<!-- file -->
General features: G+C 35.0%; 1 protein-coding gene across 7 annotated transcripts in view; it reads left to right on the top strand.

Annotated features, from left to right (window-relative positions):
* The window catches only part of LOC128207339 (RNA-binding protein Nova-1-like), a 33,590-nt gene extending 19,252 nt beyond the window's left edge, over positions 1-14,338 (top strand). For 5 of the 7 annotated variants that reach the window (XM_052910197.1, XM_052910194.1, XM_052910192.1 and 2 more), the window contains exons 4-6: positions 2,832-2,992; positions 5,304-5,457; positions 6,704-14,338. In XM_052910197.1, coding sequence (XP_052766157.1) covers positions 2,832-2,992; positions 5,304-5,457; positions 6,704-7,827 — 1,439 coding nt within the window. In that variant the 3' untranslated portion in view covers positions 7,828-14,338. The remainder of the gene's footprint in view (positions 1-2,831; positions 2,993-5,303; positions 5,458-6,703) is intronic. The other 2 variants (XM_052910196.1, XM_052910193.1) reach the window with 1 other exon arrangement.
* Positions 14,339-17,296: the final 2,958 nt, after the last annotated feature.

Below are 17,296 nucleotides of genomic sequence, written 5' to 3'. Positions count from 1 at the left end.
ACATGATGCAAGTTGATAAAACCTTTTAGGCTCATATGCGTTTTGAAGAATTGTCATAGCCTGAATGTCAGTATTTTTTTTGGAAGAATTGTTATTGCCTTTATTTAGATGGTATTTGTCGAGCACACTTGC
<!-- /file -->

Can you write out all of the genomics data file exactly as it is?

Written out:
General features: G+C 35.0%; 1 protein-coding gene across 7 annotated transcripts in view; it reads left to right on the top strand.

Annotated features, from left to right (window-relative positions):
* The window catches only part of LOC128207339 (RNA-binding protein Nova-1-like), a 33,590-nt gene extending 19,252 nt beyond the window's left edge, over positions 1-14,338 (top strand). For 5 of the 7 annotated variants that reach the window (XM_052910197.1, XM_052910194.1, XM_052910192.1 and 2 more), the window contains exons 4-6: positions 2,832-2,992; positions 5,304-5,457; positions 6,704-14,338. In XM_052910197.1, coding sequence (XP_052766157.1) covers positions 2,832-2,992; positions 5,304-5,457; positions 6,704-7,827 — 1,439 coding nt within the window. In that variant the 3' untranslated portion in view covers positions 7,828-14,338. The remainder of the gene's footprint in view (positions 1-2,831; positions 2,993-5,303; positions 5,458-6,703) is intronic. The other 2 variants (XM_052910196.1, XM_052910193.1) reach the window with 1 other exon arrangement.
* Positions 14,339-17,296: the final 2,958 nt, after the last annotated feature.

Below are 17,296 nucleotides of genomic sequence, written 5' to 3'. Positions count from 1 at the left end.
ACATGATGCAAGTTGATAAAACCTTTTAGGCTCATATGCGTTTTGAAGAATTGTCATAGCCTGAATGTCAGTATTTTTTTTGGAAGAATTGTTATTGCCTTTATTTAGATGGTATTTGTCGAGCACACTTGC